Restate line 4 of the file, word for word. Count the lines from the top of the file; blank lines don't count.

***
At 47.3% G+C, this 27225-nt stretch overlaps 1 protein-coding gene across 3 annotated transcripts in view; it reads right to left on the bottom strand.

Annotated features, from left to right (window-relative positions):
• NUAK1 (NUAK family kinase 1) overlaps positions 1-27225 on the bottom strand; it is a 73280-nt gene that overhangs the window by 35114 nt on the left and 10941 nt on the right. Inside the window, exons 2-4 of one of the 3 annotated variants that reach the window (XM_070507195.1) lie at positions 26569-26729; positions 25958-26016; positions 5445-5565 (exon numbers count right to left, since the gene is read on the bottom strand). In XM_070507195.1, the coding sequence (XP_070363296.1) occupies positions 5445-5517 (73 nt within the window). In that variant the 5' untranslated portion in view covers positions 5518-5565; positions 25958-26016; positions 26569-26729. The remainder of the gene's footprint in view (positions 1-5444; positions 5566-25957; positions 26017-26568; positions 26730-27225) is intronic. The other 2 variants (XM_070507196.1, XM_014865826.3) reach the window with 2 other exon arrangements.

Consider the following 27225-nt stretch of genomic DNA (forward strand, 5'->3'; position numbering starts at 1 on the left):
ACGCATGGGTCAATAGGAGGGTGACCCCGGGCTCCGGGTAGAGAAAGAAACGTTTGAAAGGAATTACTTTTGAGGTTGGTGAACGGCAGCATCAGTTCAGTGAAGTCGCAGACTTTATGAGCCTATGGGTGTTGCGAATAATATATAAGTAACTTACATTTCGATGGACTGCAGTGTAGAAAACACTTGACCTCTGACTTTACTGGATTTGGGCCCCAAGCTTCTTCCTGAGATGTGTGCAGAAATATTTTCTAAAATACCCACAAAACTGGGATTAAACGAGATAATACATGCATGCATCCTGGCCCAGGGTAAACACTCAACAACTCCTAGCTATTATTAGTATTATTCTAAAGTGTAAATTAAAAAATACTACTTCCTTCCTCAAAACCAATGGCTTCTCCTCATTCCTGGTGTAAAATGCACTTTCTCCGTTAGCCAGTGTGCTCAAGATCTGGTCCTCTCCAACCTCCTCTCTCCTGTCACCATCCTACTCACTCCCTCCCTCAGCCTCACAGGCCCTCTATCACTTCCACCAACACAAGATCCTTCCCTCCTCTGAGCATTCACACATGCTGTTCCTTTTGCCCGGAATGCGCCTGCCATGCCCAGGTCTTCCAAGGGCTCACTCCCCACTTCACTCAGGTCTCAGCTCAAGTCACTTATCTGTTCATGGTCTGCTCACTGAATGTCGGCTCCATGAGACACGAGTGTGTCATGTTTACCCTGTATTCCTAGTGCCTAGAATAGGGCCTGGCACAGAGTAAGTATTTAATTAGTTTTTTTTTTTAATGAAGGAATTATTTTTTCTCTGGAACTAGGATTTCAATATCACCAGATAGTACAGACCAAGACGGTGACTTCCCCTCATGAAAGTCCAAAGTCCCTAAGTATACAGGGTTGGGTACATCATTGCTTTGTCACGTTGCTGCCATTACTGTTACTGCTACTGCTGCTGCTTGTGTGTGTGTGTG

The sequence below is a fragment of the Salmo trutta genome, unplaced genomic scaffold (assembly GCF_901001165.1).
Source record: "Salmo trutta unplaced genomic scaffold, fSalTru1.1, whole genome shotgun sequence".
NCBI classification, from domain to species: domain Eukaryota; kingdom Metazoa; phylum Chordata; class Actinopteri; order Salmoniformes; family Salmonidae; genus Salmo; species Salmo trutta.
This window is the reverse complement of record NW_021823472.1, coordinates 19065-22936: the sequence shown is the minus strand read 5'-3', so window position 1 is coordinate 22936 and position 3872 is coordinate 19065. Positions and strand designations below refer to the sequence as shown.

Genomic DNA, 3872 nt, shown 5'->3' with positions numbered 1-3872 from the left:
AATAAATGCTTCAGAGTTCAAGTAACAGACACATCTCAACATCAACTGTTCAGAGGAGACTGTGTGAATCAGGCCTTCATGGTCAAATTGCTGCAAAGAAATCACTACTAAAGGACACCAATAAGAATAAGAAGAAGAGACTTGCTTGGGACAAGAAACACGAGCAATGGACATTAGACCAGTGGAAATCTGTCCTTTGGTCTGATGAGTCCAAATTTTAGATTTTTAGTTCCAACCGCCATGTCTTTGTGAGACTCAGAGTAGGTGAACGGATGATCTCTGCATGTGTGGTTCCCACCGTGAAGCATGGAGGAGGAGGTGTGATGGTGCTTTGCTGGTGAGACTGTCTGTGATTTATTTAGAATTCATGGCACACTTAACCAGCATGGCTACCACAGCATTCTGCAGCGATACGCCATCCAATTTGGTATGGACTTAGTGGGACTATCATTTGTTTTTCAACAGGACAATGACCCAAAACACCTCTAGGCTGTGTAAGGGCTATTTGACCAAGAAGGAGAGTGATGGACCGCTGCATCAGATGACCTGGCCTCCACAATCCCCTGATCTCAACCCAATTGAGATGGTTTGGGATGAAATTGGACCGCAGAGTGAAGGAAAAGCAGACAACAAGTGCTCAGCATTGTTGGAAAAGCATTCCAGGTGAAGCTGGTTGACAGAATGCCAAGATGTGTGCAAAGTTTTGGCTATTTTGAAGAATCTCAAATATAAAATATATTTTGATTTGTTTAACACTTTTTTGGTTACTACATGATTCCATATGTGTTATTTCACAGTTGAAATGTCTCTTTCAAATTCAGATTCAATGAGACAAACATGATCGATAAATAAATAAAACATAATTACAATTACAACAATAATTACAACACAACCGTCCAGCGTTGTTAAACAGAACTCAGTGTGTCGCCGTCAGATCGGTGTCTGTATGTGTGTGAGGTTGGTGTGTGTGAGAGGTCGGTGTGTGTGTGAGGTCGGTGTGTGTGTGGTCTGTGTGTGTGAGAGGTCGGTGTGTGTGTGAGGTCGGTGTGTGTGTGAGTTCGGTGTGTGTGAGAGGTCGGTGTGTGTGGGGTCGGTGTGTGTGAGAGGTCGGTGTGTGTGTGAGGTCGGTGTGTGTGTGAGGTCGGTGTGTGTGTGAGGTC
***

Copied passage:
Consider the following 27225-nt stretch of genomic DNA (forward strand, 5'->3'; position numbering starts at 1 on the left):